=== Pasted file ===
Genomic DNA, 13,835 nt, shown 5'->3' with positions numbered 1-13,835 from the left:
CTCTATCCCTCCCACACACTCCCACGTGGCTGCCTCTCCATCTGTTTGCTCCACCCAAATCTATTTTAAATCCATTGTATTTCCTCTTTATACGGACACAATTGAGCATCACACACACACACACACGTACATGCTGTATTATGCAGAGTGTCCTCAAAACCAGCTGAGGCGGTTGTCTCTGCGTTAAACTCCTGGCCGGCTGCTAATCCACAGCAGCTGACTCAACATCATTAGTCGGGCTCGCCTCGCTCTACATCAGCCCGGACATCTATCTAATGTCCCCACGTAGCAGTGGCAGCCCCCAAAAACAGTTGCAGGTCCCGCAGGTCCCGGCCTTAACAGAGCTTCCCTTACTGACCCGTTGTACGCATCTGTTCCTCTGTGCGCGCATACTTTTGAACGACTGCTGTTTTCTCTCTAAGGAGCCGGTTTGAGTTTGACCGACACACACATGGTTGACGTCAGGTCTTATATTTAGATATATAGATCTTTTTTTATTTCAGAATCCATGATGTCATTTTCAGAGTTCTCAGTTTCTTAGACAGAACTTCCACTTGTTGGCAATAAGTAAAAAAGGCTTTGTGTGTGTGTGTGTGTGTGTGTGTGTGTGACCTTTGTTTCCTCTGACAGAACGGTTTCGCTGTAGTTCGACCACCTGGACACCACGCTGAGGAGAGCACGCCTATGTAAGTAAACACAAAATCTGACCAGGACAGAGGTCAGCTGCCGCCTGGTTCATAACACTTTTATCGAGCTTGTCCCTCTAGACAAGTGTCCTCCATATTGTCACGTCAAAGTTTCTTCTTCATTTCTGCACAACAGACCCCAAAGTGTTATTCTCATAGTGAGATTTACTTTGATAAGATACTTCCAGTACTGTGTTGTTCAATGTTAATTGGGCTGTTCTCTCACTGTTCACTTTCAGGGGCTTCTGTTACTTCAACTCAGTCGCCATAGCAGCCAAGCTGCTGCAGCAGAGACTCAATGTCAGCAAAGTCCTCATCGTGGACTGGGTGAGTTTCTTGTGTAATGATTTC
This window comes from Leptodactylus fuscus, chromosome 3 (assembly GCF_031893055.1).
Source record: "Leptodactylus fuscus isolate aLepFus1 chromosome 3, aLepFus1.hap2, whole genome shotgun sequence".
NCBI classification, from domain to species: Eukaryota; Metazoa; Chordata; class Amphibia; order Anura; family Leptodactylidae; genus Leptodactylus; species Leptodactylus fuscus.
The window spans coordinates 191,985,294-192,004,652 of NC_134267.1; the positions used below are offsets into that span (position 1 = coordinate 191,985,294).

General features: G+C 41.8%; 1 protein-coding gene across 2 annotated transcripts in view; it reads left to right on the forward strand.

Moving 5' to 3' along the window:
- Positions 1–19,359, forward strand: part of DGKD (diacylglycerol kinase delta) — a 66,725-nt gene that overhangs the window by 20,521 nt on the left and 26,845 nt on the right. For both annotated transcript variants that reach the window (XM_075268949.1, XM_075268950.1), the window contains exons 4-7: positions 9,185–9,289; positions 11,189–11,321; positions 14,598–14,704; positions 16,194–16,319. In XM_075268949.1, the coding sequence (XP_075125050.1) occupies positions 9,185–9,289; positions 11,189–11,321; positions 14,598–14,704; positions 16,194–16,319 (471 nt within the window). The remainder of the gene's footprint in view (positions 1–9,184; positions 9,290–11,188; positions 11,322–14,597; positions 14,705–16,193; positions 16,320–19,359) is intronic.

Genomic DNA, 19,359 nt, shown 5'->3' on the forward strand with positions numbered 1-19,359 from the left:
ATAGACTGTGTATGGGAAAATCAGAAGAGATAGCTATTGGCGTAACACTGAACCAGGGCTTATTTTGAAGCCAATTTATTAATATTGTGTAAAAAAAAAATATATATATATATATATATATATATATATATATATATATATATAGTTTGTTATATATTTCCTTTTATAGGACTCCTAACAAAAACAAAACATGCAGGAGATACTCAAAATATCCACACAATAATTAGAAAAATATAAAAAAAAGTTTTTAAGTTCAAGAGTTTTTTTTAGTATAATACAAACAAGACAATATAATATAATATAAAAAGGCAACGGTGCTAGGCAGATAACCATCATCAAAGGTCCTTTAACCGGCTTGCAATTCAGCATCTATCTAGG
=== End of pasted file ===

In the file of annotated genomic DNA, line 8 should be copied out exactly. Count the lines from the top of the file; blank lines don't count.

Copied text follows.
Moving 5' to 3' along the window: